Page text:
Once you know the insulation you want for your home, the next step is getting everything you need for your DIY insulation project. For a first-time DIYer, we recommend batt or blanket insulation. It's easy to install and minimal equipment, and protective gear is needed.
Find Your Home's R-Value
The best way to find the insulation you need is to check what you already have. Most attics come pre-insulated, but should be replaced when they settle, and air starts getting in. Inspect the condition of your insulation and calculate the current level.
Using a tape measure, check one of the insulated joists. A poorly insulated older home may have as little as four inches of
insulation, while a properly insulated southern home should have a foot and a northern home will ideally have up to eighteen inches.
You should also check the insulation material, multiplying the depth by the material's R-value by the depth to get the home's R-value.
Keep Heat In, Keep Moisture Out
Before installing your DIY insulation, make sure the moisture in your home is controlled. Proper ventilation is the best way to keep moisture out, since water vapor moves with air currents, by diffusion, and by heat transfer. As the temperature cools, moisture condenses and settles on surfaces.
If your attic has a moisture problem, the best way to solve it is through vapor diffusion retarders. This water-resistant material keeps moisture out of your insulation and helps it last longer and keep heat trapped. Vapor diffusion retarders can be bought in sheets at major houseware stores like Home Depot.
Gather Your Tools and Materials
It's time to go shopping! You know the insulation you need, so write down your home's R-value and head to your nearest hardware store. Pick up your insulation, your vapor retarder, and any tools you don't have at home.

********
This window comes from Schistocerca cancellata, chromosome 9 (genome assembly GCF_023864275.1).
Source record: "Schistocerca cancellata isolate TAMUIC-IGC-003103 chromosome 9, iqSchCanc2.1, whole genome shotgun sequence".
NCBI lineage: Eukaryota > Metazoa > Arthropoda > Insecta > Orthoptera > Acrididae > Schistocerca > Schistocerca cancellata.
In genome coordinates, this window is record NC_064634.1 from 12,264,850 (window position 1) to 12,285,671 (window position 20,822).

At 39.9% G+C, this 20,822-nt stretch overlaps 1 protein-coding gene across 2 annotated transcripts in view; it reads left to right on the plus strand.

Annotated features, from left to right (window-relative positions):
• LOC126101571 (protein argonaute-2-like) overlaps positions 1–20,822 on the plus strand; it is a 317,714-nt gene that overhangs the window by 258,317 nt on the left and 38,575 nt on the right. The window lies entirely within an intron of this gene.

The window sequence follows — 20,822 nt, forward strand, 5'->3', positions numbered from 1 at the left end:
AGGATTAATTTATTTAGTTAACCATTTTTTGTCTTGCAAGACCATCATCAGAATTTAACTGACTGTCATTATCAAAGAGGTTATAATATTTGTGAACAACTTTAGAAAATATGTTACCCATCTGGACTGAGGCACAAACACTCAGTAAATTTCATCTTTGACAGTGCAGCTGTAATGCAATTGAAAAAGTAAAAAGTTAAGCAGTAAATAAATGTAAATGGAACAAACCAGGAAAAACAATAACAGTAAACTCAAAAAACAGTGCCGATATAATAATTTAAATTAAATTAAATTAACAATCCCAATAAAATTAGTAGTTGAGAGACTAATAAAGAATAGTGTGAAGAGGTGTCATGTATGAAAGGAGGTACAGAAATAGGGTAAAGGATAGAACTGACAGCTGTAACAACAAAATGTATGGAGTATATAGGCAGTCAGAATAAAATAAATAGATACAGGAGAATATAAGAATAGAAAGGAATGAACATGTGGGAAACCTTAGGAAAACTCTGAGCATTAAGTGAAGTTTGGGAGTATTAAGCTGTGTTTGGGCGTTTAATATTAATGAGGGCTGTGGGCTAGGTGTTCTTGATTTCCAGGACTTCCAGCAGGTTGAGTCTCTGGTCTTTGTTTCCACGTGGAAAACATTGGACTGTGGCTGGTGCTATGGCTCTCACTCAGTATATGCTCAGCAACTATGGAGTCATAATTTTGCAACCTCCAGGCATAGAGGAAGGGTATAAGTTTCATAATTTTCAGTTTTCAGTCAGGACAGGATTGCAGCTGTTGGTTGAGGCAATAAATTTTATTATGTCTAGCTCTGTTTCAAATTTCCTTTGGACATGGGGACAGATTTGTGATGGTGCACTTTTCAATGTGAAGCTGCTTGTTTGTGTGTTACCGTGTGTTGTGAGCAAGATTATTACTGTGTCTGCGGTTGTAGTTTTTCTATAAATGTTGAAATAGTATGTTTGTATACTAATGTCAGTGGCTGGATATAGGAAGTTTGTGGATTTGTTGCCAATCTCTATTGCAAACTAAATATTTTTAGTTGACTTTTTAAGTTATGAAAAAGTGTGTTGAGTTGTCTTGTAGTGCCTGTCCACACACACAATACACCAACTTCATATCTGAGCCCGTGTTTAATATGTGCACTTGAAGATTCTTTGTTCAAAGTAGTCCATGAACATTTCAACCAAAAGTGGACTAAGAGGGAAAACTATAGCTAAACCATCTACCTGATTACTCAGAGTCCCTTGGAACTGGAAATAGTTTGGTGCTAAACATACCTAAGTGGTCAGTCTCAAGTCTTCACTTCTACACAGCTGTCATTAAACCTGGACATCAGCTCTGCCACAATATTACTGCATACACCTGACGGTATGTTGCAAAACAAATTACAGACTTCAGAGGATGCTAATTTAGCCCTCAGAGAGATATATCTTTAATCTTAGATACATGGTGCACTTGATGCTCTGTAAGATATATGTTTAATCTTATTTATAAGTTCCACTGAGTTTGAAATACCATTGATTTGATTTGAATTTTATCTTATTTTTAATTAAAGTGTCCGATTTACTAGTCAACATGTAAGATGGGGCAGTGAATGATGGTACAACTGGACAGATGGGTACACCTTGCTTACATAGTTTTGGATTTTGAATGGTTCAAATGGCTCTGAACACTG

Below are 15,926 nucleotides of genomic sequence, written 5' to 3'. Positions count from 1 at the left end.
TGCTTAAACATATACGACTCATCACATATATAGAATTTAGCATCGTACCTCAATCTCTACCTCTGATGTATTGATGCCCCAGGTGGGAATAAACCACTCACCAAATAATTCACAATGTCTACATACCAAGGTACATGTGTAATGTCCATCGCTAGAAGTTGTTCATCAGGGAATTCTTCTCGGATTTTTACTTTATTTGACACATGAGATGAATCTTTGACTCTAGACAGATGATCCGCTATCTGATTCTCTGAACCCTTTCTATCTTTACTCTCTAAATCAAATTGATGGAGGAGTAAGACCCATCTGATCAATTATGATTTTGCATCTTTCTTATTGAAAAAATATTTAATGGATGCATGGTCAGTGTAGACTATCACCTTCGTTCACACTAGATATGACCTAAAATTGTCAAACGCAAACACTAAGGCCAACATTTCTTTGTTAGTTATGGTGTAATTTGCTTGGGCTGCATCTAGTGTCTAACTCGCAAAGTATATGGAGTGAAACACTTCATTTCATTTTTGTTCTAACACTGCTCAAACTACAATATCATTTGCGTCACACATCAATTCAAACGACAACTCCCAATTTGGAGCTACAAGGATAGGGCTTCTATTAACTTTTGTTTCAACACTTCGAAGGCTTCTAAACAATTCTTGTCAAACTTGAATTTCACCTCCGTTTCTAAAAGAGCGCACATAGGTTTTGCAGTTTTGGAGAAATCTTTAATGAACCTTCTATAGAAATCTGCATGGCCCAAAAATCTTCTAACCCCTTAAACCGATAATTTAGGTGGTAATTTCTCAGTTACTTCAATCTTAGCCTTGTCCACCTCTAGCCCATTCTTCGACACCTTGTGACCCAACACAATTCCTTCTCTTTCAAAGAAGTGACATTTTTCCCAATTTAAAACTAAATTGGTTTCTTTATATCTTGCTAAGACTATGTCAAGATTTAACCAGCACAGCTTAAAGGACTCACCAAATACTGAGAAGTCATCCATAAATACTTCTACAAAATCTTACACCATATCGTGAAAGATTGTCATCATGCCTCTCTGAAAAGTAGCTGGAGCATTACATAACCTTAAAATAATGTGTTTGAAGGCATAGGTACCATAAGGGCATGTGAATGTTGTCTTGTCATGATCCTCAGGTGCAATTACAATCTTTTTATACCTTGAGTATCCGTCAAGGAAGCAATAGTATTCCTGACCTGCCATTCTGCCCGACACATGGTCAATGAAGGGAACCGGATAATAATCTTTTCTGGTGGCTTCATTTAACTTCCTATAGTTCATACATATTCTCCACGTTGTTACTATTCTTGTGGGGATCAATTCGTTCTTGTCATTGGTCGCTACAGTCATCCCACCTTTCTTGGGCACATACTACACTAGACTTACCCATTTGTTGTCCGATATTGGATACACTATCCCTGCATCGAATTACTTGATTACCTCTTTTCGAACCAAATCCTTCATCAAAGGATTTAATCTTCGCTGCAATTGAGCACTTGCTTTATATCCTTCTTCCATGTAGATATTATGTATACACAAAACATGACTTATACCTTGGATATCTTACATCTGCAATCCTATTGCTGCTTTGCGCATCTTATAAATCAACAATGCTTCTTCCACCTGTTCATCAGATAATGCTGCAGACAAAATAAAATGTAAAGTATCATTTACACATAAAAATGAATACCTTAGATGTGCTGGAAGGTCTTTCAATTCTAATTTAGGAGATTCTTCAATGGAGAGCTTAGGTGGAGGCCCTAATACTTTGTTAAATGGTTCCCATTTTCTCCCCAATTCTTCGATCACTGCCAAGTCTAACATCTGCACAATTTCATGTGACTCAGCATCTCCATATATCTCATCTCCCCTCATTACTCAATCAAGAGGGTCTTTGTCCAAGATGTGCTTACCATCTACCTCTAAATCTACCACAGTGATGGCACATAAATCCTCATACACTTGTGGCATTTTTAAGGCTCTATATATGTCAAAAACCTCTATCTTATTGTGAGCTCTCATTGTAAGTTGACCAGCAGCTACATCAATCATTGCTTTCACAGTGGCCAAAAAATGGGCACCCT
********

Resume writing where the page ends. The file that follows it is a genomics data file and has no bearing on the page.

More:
A simple guide on all the tools and materials you might need for insulation can be found here.
If you're using fiberglass batts or blankets, you'll want to wear some protective equipment. A guide to dressing safely can be found here.
Expect the Best, Plan for Trouble
Anyone who's done a home improvement project knows that unexpected snags happen, and DIY insulation is no different. Before starting work, make sure you have the resources you need on hand. This includes an internet connection to look up questions, a trusted friend or two to pitch in if you need extra hands, and contact information for a well-reviewed local
contractor should you run into an issue that needs professional help.
Alright, you're ready to begin!
DIY Insulation, Step By Step
Step One - Out With the Old, In With the New!
You're up in the attic with all the tools and help you need. The first step is to remove the old, settled insulation from your joists. Wearing gloves, pull it loose and check for signs of mold or roof damage. These are problems that require professional help, and you want them resolved before applying new insulation.
Houses built before 1980 may have asbestos, and a consultation with a professional contractor is recommended for safety.
Step Two - Check for Moisture Issues
An ounce of prevention is worth a pound of cure! This is where you check for signs of moisture damage in the roof. If you see discoloration or wet spots - most likely near a water pipe - foam pipe sleeves around the water pipe keep the moisture where it belongs. They can be cut to size with a utility knife and slide right over the pipe.
Also, check that all bath fans have exterior exhaust rather than venting into the attic. Any vent ducts in the attic should be covered with HVAC insulation.
Step Three - Seal Off Any Air Gaps
Feel around the attic for cold spots. This is where you're losing the most heat. Protecting them before applying your batt installation will increase its effectiveness. Weatherproofing tape is often enough to seal off these air leaks.
Step Four - Seal Off Your Heater Flues
This is key to preventing fire hazards from new insulation. Using high-temperature caulk, run a bead of caulk around the flue and use two small pieces of sheet metal to surround the flue. Staple them to the joists, and your flue is protected from touching the insulation.
Step Five - Map Out the Attic